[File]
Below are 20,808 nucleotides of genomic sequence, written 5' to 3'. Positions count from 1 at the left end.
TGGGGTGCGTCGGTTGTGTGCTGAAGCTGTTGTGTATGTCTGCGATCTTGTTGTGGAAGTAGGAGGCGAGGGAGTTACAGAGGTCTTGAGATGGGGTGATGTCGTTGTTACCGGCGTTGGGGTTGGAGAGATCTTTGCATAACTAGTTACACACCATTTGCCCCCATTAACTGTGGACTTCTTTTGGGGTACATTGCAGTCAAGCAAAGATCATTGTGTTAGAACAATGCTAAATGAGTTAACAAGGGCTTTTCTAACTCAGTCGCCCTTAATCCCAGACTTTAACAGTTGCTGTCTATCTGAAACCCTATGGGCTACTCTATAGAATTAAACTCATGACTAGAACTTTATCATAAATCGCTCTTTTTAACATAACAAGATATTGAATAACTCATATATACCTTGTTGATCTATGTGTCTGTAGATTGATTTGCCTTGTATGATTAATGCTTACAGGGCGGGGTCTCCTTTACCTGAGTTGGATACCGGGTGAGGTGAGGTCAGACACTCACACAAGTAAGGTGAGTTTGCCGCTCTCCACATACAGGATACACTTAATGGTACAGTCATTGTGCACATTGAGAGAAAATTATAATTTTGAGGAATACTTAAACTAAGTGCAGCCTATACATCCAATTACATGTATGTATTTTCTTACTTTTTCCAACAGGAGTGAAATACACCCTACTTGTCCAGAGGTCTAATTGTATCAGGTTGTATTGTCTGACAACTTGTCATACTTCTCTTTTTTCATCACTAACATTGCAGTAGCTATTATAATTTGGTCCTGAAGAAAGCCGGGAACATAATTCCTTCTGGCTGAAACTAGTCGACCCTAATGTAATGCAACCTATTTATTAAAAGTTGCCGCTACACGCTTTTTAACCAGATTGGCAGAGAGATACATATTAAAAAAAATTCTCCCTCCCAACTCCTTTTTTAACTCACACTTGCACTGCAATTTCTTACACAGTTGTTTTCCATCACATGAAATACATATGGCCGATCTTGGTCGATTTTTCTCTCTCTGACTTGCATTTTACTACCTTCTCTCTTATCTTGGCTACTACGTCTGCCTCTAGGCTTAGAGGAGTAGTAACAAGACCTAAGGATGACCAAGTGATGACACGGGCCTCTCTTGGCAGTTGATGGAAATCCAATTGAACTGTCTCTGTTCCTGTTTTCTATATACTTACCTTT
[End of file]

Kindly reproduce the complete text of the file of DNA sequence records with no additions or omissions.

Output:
Below are 20,808 nucleotides of genomic sequence, written 5' to 3'. Positions count from 1 at the left end.
TGGGGTGCGTCGGTTGTGTGCTGAAGCTGTTGTGTATGTCTGCGATCTTGTTGTGGAAGTAGGAGGCGAGGGAGTTACAGAGGTCTTGAGATGGGGTGATGTCGTTGTTACCGGCGTTGGGGTTGGAGAGATCTTTGCATAACTAGTTACACACCATTTGCCCCCATTAACTGTGGACTTCTTTTGGGGTACATTGCAGTCAAGCAAAGATCATTGTGTTAGAACAATGCTAAATGAGTTAACAAGGGCTTTTCTAACTCAGTCGCCCTTAATCCCAGACTTTAACAGTTGCTGTCTATCTGAAACCCTATGGGCTACTCTATAGAATTAAACTCATGACTAGAACTTTATCATAAATCGCTCTTTTTAACATAACAAGATATTGAATAACTCATATATACCTTGTTGATCTATGTGTCTGTAGATTGATTTGCCTTGTATGATTAATGCTTACAGGGCGGGGTCTCCTTTACCTGAGTTGGATACCGGGTGAGGTGAGGTCAGACACTCACACAAGTAAGGTGAGTTTGCCGCTCTCCACATACAGGATACACTTAATGGTACAGTCATTGTGCACATTGAGAGAAAATTATAATTTTGAGGAATACTTAAACTAAGTGCAGCCTATACATCCAATTACATGTATGTATTTTCTTACTTTTTCCAACAGGAGTGAAATACACCCTACTTGTCCAGAGGTCTAATTGTATCAGGTTGTATTGTCTGACAACTTGTCATACTTCTCTTTTTTCATCACTAACATTGCAGTAGCTATTATAATTTGGTCCTGAAGAAAGCCGGGAACATAATTCCTTCTGGCTGAAACTAGTCGACCCTAATGTAATGCAACCTATTTATTAAAAGTTGCCGCTACACGCTTTTTAACCAGATTGGCAGAGAGATACATATTAAAAAAAATTCTCCCTCCCAACTCCTTTTTTAACTCACACTTGCACTGCAATTTCTTACACAGTTGTTTTCCATCACATGAAATACATATGGCCGATCTTGGTCGATTTTTCTCTCTCTGACTTGCATTTTACTACCTTCTCTCTTATCTTGGCTACTACGTCTGCCTCTAGGCTTAGAGGAGTAGTAACAAGACCTAAGGATGACCAAGTGATGACACGGGCCTCTCTTGGCAGTTGATGGAAATCCAATTGAACTGTCTCTGTTCCTGTTTTCTATATACTTACCTTT